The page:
. . . Any man's death diminishes me,
Because I am involved in mankind . . .
John Randolph, Mr. Everyman of mid-century America, the actor with the friendly face and warm smile, lost his acting career after he was labeled a Communist sympathizer for pleading the fifth amendment and refusing to answer questions posed by the House UnAmerican Activities Committee about Communist influences in Hollywood. Was Mr. Randolph a Communist? We may never know, but we do know that he served in the Army Air Force during World War II.
John Randolph was one of the last expelled actors to regain his place in the acting profession. He was picked up by John Frankenheimer Productions and Gibraltar Productions (Rock Hudson’s production company) to portray Arthur Hamilton in the science fiction movie, Seconds (1966). A middle-aged New York banker, who was frustrated with his ordinary life, Hamilton chose to become a Second, a reborn, in a youthful body with a life of independence as a painter in an exclusive beachside community in California. Even with the youthful face and body of Rock Hudson, however, he came to realize that this life was no more fulfilling than his former one. Too late, he learned that there was no turning back. For John Randolph, Seconds hardly brought star billing, but it did give him a foot in the door. It also gave a second chance to Will Geer and Jeff Corey, who also had been blacklisted.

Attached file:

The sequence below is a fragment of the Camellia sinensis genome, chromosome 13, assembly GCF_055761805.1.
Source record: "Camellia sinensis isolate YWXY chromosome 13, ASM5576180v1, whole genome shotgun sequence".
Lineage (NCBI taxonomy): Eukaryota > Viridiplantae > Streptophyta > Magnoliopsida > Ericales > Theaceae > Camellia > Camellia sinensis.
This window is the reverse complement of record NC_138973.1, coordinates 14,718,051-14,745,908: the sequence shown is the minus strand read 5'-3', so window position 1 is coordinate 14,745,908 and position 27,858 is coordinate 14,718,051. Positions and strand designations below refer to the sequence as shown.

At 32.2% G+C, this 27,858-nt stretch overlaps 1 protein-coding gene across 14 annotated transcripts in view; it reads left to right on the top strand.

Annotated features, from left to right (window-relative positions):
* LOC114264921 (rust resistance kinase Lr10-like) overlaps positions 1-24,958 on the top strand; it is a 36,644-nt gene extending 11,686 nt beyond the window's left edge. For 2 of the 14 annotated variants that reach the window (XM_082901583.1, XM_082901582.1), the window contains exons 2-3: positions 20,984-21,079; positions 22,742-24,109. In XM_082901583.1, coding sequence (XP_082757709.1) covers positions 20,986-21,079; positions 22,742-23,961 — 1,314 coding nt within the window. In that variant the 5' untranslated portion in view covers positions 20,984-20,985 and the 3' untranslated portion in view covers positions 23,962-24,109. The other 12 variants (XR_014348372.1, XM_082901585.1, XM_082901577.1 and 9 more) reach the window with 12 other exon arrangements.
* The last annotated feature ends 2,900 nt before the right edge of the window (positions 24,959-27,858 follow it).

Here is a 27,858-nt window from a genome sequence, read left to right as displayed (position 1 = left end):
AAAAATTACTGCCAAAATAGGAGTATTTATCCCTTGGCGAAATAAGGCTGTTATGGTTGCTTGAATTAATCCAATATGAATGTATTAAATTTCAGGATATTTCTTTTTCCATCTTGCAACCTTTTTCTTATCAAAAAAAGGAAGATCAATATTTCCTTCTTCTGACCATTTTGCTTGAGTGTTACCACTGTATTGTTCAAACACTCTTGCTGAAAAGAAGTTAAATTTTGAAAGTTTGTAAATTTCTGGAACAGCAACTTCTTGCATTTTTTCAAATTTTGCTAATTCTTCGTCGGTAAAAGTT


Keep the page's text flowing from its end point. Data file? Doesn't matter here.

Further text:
John Randolph went on to appear in the Broadway premieres of The Sound of Music and Paint Your Wagon, among others, and won a Tony Award for his appearance in Broadway Bound. He provided the voice of Nixon attorney John Mitchell in All the President’s Men and appeared in The Foreign Field as a veteran who returned to France in search of the woman with whom he fell in love during World War II. He also appeared in Earthquake, Heaven Can Wait, Serpico, Prizzi’s Honor, and You’ve Got Mail, among other movies, and in numerous television programs.
Like John Randolph, who received a second chance at acting from John Frankenheimer and Rock Hudson, Marty Sloane received a second chance at life from McGarrett. He discovered a side of himself he never had known and would go home ready to accept life on its terms.
Trivia: In addition to Seconds, John Randolph appeared with Rock Hudson in an episode of McMillan & Wife, “Guilt by Association,” 1974.
|Posted by H5O 1.0 FOREVER on January 25, 2017 at 1:05 AM||comments (2)|
Too many viewers write off the Season 2 episode "To Hell With Babe Ruth" as being inferior. They object to Caucasian Mark Lenard portraying the mentally troubled Yoshio Nagata and are put off by the insanity he portrayed. I challenge them to take another look, not only at Mr. Lenard's portrayal, but at the episode, itself.
In the premise of the episode, a pro-Japanese group planned to participate in the Japanese attack on Pearl Harbor on December 7, 1941, by blowing up the oil storage depot at Sand Hill. Inasmuch as no Japanese-Hawaiians actually participated in assaults against either the Hawaiians or the Americans on that date, we are left to assume that Yoshio Nagata's group abandoned its plans. Is that what sent Nagata over the edge and into a world of insanity? We are not told, but it stands to reason that, whether the insanity came before or after that Day of Infamy, it left him with a lifelong determination to fulfill what he felt was his obligation to his homeland. Another thought on this later.